Johan Larsson - works very hard, speedy, strong and gritty. Character guy. Competitive.
Jason Zucker - Very competitive, skilled, very fast skater. Great character.
Johan Gustafsson - big and athletic, good character, big international U-18 tournament
*Dylan McKinley was let go from Minnesota's organization roughly this time last year because of off-ice antics. That being said, he was described as a competitive energy guy who has some offensive upside.
Jonas Brodin - hockey sense, moves the puck well, elite skater, poise
Zack Phillips - hockey sense, skilled, competitive, work ethic
Mario Lucia - hockey sense, skilled, character, competitive
Nick Seeler - competitive, skates well, moves the puck, vision
Stephen Michalek - big and athletic, big international Ivan Hlinka Tournament
Tyler Graovac - big, skates well, gritty, character, competitive
When its spelled out like this, its easy what they look for: character, hockey sense, and a competitive nature. Forwards like Granlund, Zucker, Phillips, and Lucia all fit the "skilled line" mold, while Bulmer, Larsson, and Graovac are all hard players to play against, fitting the "bottom-6" mold.
Interestingly enough, only two defensemen have been picked- Brodin and Seeler, but they are similar in attributes- they are both mobile and are able to move the puck. The conclusion I draw from this is that the idea with the blueline is to have a group of guys that defend well but also get the puck up and out of the zone to start the forecheck; then you have your skilled forwards controlling the play from the goal line out to the offensive blueline, instead off the opposite. After all, the D are able to continue on their paths and jump up into the play, but then are mobile enough to recover.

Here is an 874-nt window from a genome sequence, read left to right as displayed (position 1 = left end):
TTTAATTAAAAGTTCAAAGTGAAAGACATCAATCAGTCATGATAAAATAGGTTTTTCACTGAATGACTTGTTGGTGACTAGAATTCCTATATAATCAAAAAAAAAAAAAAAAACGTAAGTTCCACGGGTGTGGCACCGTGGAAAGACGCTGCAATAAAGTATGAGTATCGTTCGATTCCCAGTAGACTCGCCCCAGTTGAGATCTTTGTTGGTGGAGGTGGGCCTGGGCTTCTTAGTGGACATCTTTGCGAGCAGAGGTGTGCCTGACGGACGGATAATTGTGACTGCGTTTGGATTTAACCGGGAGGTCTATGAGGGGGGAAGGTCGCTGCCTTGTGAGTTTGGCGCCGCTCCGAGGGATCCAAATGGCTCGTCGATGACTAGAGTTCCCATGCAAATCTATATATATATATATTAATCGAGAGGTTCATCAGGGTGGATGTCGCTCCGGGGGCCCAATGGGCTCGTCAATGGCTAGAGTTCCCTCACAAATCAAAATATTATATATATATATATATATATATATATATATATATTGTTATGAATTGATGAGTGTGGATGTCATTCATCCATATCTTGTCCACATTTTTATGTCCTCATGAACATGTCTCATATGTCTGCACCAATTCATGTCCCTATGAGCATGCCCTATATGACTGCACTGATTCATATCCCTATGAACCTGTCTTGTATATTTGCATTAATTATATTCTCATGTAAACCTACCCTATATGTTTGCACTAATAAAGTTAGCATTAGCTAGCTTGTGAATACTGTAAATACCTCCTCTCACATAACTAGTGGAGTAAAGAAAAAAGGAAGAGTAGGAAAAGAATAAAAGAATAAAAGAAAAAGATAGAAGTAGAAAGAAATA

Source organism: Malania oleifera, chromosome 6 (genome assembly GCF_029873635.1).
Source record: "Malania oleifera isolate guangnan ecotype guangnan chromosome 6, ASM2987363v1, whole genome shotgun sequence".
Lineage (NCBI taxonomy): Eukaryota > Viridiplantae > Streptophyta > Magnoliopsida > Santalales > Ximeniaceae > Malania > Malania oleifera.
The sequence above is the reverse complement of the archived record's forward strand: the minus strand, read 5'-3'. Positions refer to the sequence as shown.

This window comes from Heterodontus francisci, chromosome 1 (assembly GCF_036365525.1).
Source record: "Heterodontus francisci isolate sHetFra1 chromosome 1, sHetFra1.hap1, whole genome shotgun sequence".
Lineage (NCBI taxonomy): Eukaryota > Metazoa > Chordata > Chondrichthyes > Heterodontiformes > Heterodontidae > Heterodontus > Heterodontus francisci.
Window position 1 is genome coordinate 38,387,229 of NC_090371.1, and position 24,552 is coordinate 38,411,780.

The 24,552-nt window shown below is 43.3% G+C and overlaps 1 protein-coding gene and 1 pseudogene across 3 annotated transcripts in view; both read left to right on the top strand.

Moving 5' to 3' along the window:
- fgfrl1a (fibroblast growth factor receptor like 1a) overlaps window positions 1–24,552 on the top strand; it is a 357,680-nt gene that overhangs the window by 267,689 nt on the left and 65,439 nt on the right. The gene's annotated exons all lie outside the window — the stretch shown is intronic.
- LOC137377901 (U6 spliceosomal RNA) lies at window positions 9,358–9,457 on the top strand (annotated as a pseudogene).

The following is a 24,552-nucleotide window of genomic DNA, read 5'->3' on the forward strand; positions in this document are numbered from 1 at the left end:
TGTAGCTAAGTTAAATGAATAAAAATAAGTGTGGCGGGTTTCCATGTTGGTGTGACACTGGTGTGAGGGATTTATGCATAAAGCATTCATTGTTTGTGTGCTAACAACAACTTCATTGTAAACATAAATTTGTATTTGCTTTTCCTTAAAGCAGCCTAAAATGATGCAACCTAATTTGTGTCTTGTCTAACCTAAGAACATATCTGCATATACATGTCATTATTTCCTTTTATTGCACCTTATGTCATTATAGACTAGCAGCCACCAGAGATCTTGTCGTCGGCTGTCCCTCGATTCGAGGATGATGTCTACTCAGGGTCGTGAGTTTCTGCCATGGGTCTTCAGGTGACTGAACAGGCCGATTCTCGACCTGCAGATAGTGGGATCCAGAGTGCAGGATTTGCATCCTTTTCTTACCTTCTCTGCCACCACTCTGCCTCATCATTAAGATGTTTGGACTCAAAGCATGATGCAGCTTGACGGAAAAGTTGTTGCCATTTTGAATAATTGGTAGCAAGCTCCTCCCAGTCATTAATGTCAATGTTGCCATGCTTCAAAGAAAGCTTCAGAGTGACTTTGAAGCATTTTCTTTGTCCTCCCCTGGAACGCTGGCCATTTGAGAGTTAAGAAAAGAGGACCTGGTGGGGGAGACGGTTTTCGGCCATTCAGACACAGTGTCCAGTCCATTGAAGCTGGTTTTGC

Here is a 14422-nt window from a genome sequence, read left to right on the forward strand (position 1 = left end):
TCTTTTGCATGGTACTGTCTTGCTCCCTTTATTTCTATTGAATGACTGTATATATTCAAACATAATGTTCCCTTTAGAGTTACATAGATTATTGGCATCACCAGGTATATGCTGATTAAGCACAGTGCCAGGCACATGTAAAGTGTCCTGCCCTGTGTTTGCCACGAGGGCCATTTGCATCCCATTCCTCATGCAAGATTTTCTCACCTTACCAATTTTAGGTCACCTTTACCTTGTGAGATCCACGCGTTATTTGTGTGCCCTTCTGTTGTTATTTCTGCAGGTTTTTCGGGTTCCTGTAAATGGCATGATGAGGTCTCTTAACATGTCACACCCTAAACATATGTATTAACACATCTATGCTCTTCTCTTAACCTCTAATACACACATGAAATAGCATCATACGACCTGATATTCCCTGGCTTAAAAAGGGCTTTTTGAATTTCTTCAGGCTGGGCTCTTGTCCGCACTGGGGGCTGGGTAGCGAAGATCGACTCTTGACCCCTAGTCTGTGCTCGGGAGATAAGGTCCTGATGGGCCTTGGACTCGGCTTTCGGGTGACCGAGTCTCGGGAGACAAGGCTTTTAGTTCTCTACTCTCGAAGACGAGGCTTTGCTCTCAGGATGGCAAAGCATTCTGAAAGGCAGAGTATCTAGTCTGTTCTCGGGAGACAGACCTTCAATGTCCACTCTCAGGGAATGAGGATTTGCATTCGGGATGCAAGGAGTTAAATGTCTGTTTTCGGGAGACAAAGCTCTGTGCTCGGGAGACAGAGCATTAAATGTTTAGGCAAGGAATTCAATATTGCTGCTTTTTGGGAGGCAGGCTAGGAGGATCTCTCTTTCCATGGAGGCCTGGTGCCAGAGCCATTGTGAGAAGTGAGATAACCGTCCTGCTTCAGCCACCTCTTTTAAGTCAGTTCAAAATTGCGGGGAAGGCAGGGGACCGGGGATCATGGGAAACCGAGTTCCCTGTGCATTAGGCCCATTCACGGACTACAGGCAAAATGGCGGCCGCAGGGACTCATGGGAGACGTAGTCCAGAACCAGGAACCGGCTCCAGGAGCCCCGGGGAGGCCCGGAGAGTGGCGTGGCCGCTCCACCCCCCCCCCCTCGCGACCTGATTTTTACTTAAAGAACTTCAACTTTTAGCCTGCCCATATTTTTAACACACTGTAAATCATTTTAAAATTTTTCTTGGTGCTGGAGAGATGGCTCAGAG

That would explain why Minnesota has passed over players like Cam Fowler and Ryan Murphy the last two years, more offensively talented players than a Brodin, or a Seeler (who The Wild had rated highly, and were shocked to see him available with their 5th pick last year.)
Flahr seems to subscribe to Jonathan Willis' ideology on drafting goaltenders- due to how readily available NHL-caliber goaltending is (Niklas Backstrom was a free agent signing for christ's sake) it makes no sense in using a high pick on what essentially is a developmental long shot, but it does make sense to use late rounders on goalies (big, athletic goalies who do well in International tournaments seems to be the formula) who can be stashed away and left alone to develop- you get enough bullets in a gun, one is bound to fire. I know it was a previous regime's draft, but Darcy Kuemper was a late rounder who is developing well- Matt Hackett was a third rounder, but he was also a re-entry, meaning he was ahead in development and also closer to being put in the professional system. I'd say that's worked out pretty well.
All in all, there's a pattern in the drafting, but there will always be more to it in terms of interviewing prospects, doing background work, etc. However, I think we are able to look at the values that Minnesota covets and prognosticate from there.